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The Official Feathered Dinosaur Shitstorm Thread


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Thought you guys might get a kick out this:

A feathery tail preserved in amber

  • 3 months later...

The extent of plumage per species most likely varied heavily due to external factors, though. When I say "no feathers", I'm not saying they didn't have anything at all on their skin. Just there was a large degree of variance depending on environmental factors.

But it still would not surprise me of some specie's didn't have feathers at all, or to the point you couldn't call them feathers.

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The extent of plumage per species most likely varied heavily due to external factors, though. When I say "no feathers", I'm not saying they didn't have anything at all on their skin. Just there was a large degree of variance depending on environmental factors.

But it still would not surprise me of some specie's didn't have feathers at all, or to the point you couldn't call them feathers.

 

I would expect to see distributions of feathers and feather-like structures in avemetatarsalia that are more extensive than fur is in mammals. The reason for this is there are no ave.m.t. whale equivalents.

 

I also am hesitant to point to large sauropods and other dinosaurs as being possible low integument species because it's not really clear why elephants, rhinos, and hippos are low integument - at least so far as I know. The reasons for them being low integument might for all we know not at all apply to sauropods and other large dinosaurs.

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3 hours ago, Xlucine said:

Ok, so going back to feathers on dinos with this new phylogeny. Would the sauropods + other basal dinos not having feathers make sense now as they aren't in the clade of the feathered theropods and ornithischians?

 

 

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8 minutes ago, Priory_of_Sion said:

Ok, so going back to feathers on dinos with this new phylogeny. Would the sauropods + other basal dinos not having feathers make sense now as they aren't in the clade of the feathered theropods and ornithischians?

 

 

 

It depends on whether ptero fuzz is the same thing as feathers, or parallel evolution.

 

From the Naish article:

 

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If sauropodomorphs and herrerasaurs are outside Ornithoscelida, it follows that they lack features common to members of that latter group. Today we know that both ornithischians and theropods (of at least some lineages) possessed hair-like or quill-like integumentary structures, whereas the absence (thus far!) of such structures from sauropodomorphs is slightly suspicious. Ok, that absence may be more to do with the quirks of the fossil record than anything else, but could it be that key events in integumentary evolution occurred in the ornithoscelidan common ancestor, not the dinosaurian one? In other words, might it be that the sauropodomorph + herrerasaur clade never possessed such structures? One good fossil could resolve this, and let’s not forget – as if – that the presence of integumentary fibres in pterosaurs provides support for a fuzzy dinosaurian common ancestor.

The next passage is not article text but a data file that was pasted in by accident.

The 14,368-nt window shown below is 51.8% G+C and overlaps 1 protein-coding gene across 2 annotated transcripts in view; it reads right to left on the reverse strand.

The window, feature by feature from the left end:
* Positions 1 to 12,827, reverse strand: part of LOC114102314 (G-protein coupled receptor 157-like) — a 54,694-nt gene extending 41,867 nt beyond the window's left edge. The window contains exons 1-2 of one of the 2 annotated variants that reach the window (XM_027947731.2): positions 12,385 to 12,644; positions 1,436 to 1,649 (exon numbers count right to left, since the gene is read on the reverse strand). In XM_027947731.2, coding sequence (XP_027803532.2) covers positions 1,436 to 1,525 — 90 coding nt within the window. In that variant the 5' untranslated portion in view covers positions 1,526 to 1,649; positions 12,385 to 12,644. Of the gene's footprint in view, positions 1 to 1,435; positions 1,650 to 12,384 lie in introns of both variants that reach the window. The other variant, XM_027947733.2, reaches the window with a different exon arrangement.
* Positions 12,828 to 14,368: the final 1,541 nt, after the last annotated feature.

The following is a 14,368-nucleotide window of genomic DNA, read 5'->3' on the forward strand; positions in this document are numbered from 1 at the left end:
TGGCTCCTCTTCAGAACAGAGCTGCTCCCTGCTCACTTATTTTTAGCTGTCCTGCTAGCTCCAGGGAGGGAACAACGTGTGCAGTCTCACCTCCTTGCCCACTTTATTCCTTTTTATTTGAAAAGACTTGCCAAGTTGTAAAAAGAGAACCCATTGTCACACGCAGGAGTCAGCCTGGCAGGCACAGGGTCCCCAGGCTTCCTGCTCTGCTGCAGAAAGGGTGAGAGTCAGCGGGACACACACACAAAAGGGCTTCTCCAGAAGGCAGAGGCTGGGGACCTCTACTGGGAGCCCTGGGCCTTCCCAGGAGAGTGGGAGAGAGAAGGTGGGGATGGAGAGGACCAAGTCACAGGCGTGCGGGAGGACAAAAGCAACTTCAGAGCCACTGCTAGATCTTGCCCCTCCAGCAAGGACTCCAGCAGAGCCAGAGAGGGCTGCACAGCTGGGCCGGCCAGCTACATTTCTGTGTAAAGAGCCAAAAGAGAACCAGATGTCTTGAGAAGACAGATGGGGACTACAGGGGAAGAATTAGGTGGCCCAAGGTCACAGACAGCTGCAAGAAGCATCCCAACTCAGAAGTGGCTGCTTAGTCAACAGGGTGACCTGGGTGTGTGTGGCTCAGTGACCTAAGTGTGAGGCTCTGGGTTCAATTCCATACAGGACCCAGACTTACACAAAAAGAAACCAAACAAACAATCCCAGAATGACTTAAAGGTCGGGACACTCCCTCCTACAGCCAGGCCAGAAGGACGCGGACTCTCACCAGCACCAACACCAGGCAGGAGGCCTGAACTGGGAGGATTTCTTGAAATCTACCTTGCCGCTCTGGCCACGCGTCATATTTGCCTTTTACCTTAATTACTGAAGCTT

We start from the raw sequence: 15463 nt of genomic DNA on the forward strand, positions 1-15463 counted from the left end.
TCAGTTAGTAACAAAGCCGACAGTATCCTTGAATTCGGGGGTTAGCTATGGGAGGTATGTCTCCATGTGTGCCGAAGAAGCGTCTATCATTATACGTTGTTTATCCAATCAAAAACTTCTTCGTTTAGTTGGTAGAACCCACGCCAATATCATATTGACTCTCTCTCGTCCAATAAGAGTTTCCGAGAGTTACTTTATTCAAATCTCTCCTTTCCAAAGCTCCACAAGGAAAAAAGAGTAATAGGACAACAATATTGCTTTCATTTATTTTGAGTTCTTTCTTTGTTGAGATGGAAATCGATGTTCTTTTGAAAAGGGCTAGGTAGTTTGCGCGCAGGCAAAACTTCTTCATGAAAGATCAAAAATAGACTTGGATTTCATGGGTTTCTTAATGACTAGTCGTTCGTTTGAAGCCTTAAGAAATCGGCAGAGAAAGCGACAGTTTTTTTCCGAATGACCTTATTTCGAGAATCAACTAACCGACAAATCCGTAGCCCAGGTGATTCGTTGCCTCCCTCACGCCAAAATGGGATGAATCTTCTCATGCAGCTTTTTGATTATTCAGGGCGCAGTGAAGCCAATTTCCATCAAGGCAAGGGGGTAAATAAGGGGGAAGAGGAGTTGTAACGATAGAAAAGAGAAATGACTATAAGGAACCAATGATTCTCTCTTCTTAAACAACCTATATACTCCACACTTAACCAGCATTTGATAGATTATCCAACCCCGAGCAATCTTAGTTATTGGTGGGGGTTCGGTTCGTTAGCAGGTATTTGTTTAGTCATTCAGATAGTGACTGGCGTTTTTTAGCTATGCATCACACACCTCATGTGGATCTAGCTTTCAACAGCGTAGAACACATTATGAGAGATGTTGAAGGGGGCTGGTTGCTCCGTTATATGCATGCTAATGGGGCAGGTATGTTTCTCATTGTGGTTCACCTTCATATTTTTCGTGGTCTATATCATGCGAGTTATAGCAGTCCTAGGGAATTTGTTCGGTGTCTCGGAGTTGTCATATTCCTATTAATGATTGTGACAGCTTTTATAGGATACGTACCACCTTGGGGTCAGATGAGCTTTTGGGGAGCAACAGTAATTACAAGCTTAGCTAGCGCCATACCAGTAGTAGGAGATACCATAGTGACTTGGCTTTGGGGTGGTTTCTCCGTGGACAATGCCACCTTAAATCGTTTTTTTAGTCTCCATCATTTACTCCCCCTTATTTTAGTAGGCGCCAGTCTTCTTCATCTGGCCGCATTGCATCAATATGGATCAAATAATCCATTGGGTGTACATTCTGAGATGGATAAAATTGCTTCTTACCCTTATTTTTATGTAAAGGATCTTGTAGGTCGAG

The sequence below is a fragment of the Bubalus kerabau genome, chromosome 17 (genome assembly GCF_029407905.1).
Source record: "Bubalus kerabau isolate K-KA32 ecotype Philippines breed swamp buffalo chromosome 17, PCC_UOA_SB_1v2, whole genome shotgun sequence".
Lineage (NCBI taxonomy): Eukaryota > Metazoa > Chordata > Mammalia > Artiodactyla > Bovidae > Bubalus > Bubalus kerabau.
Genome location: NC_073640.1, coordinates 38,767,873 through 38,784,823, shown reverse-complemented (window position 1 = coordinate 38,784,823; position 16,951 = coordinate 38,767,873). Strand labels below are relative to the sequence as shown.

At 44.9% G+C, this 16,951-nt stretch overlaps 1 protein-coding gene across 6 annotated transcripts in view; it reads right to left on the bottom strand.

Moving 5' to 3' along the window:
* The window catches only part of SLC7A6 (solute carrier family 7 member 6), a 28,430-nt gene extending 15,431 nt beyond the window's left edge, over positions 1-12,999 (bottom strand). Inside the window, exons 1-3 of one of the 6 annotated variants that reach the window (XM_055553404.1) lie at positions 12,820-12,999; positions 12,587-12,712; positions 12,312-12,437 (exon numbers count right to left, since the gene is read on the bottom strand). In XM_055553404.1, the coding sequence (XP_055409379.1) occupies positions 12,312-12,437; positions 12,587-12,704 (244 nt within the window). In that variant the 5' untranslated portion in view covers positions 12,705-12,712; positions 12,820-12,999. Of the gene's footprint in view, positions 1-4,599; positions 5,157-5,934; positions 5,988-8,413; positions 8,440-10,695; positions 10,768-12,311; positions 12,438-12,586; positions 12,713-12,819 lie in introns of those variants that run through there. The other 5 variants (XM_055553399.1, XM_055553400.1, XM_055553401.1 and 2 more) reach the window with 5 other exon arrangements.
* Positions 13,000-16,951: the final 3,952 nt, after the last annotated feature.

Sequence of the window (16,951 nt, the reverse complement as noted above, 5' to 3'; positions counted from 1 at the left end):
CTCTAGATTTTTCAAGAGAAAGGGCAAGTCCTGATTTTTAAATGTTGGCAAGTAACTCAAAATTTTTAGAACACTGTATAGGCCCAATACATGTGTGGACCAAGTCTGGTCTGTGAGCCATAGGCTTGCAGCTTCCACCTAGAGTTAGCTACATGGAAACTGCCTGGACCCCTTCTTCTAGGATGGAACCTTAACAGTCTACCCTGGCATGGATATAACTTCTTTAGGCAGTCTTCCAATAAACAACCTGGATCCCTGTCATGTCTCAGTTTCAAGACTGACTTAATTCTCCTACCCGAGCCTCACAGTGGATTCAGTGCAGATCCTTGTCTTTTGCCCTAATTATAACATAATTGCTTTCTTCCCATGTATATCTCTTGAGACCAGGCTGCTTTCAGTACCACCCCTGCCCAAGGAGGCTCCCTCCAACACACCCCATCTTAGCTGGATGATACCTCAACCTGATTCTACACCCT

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Mark Witton on the latest papers which strongly suggest T. rex was entirely scaly:

 

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A last interpretation of this new data is that Tyrannosaurus was actually just scaly, with no fibres whatsoever. This is the most contested suggestion made by Bell et al. (2017), but it's not unreasonable with our current knowledge. Existing skin data, representing seven parts of the body if you pool all the distinct skull correlates and postcranial points (add several more if you want to extrapolate scale patches from other tyrants), shows enough scales and consistency in the scalation pattern that uniform scale coverage is not a ridiculous or indefensible concept. I appreciate that some folks will point to regional fuzziness of animals like Kulindadromeus in response, and its sharply defined areas of different integument types, and that's valid point. But we can also point to plenty of dinosaurs with extensive or entirely scaly hides and - if there's any value to linking body size and thermoregulatory regimes - they're a better match to Tyrannosaurus body mass than any known fuzzy species. For the time being, wholly scale models fit our existing data just as reasonably as partly fuzzy ones so, archaic and counter-intuitive as it seems - a scaly Tyrannosaurus is not an unreasonable interpretation for the life appearance of this animal, given our current data. 

 

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BBC has a documentary coming out in January which portrays a realistic "roar" of the Tyrannosaurus Rex.

 

http://www.telegraph.co.uk/science/2017/12/09/sinister-sound-tyrannosaurus-rex-heard-first-time-66-million/

 

It seems to be more of a low rumble. The video clip in the Telegraph article which they chose to share is rather unsatisfying as it just has two people yammering so I guess we have to wait until the episode airs for the good stuff.

 

Also they gave T-Rex a hairdo that looks like Tommy Wiseau for some reason.

 

472AAABE00000578-0-image-a-56_1512870671

 

 

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